As shown in FIG. 1 the voltage switch-over circuit, which is used to switch over the voltage at the output S either to the voltage Vpp or to the voltage Vcc, consists essentially of two depleted MOS transistors 14 and 15, mounted between the supply voltage Vcc and the programming voltage Vpp. More specifically, the drain of the depleted transistor 14 is connected to Vpp. Its source is connected to the source of the depleted transistor 15 wich has its drain connected to the voltage Vcc. The output of the switch-over circuit is made at the midpoint S between the two depleted MOS transistors 14 and 15. Furthermore, the gates of the two depleted transistors 14 and 15 are respectively connected to the outputs Q and Q of an RS flip-flop 16. This flip-flop 16 is made, for example, by means of two cross-coupled NOR gates 27 and 28, i.e. one of the inputs of the NOR gate 27 is connected to the output of the NOR gate 28, and one of the inputs of the NOR gate 28 is connected to the output of the NOR gate 27. Furthermore, the NOR gate 27 is supplied by the supply voltage Vcc while the NOR gate 28 is supplied by the programming voltage Vpp. The other inputs of the NOR gates 27 and 28 are respectively connected to the programming control signal PGM and the inverted programming control signal PGM obtained at the output of the inverter 19.
To read a memory cell of the type shown in FIG. 1, a voltage equal to the supply voltage Vcc should be applied to the control gate 5. This voltage comes from the switch-over circuit. Consequently, the signal at the output S is at the voltage Vcc. Now the supply voltage Vcc is generally chosen as being equal to 5 volts while the programming voltage Vpp is most usually equal to 21 volts in the technology used, but must bear voltages equal to at least 23 volts. The result of this is that the voltage strength of the MOS transistor 14 should be equal to at least Vpp-Vcc, i.e. it should be greater than 18 volts. Now, with currently used technologies, it is difficult to make MOS transistors having this degree of voltage strength. Consequently, a problem of breakdown is frequently observed, and this problem makes the switch-over circuit unusable.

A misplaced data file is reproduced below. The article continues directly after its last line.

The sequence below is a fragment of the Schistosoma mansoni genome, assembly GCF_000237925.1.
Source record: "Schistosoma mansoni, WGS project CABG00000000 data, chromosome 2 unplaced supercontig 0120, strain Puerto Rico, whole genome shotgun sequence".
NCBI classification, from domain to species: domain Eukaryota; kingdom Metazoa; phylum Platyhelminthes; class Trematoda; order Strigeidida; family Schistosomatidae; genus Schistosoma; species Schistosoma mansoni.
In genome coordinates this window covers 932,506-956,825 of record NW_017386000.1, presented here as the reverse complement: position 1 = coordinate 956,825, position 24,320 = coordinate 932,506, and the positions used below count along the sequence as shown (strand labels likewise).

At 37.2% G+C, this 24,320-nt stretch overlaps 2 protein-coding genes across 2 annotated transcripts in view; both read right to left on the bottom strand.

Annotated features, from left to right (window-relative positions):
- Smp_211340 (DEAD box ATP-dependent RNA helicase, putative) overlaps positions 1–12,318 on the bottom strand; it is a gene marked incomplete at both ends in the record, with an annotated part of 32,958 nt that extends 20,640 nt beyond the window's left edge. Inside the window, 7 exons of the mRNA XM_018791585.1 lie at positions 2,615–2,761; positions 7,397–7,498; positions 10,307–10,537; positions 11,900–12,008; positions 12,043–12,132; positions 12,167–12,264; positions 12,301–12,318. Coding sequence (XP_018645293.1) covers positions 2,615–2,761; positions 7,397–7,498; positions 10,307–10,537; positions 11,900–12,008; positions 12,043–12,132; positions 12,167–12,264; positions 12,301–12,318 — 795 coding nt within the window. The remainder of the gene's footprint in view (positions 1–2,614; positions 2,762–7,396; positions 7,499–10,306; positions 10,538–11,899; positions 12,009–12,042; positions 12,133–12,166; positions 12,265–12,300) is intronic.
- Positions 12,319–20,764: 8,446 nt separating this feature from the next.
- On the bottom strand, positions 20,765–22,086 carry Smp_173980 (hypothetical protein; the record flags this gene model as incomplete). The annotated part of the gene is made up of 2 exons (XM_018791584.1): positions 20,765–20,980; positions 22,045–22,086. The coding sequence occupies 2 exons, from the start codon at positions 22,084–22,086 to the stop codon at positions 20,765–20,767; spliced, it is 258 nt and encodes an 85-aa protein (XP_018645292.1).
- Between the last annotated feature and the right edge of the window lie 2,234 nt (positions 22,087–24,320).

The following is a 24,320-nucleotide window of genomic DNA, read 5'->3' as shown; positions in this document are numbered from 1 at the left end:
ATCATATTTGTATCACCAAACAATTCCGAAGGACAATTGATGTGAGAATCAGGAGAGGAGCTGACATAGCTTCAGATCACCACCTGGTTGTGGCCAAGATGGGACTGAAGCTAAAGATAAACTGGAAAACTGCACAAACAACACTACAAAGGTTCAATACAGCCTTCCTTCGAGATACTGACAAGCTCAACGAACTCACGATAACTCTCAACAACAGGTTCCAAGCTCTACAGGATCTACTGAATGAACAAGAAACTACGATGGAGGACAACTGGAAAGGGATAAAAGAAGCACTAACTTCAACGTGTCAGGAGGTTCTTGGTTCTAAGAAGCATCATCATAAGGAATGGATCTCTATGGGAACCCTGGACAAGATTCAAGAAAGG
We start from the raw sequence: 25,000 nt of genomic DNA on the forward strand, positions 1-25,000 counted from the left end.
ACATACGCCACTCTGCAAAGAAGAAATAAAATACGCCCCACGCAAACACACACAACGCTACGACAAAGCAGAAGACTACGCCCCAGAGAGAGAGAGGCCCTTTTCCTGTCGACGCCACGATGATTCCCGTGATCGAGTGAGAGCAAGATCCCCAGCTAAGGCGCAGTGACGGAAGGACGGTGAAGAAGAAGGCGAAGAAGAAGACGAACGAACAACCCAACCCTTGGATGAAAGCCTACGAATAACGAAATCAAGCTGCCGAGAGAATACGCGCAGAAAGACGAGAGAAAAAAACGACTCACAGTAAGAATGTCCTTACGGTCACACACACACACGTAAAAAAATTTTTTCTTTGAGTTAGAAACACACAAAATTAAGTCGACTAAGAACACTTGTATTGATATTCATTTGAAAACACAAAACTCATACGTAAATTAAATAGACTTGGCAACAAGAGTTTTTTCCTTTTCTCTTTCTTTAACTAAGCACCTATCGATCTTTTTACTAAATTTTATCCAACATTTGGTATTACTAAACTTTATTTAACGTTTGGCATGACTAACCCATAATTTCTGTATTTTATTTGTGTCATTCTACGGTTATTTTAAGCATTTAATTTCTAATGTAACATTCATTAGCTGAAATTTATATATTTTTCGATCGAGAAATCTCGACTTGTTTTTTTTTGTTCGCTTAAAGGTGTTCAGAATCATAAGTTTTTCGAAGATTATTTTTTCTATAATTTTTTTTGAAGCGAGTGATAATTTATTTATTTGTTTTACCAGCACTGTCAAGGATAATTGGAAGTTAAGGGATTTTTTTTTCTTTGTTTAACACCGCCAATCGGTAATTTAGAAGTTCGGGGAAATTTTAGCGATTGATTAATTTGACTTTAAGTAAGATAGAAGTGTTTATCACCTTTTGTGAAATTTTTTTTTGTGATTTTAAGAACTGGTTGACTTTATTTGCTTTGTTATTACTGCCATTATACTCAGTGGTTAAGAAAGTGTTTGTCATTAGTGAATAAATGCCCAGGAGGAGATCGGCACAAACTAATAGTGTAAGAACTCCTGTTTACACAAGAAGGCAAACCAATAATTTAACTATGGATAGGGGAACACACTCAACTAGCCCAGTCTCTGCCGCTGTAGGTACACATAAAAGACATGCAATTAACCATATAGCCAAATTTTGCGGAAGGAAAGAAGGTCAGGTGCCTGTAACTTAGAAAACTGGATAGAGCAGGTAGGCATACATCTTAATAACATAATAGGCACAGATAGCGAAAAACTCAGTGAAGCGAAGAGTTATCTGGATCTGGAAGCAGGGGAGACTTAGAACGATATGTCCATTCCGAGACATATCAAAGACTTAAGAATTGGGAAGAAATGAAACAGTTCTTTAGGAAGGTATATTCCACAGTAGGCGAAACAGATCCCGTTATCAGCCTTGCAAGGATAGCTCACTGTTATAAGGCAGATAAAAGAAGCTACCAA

An object of the present invention, therefore, is to remove this disadvantage by proposing a new voltage switch-over circuit in MOS technology.
3. Summary of the Invention
Thus, an object of the present invention is a voltage switch-over circuit in MOC technology which, depending on a switch-over signal, delivers either a first voltage Vpp or a second voltage Vcc at its output, the voltage Vpp being greater than the voltage Vcc, the said circuit comprising a first MOS transistor having one of its electrodes connected to the voltage Vcc and a set of two series-connected MOS transistors which has one of its electrodes connected to the voltage Vpp and has its two gates connected together, so as to create a floating node at the common point between the two MOS transistors, the other electrode of the first MOS transistor and the other similar electrode of the set of two MOS transistors being connected together, and the gates of the first MOS transistoor and those of the set of two MOS transistors respectively receiving the switch-over signal and the reserved switch-over signal.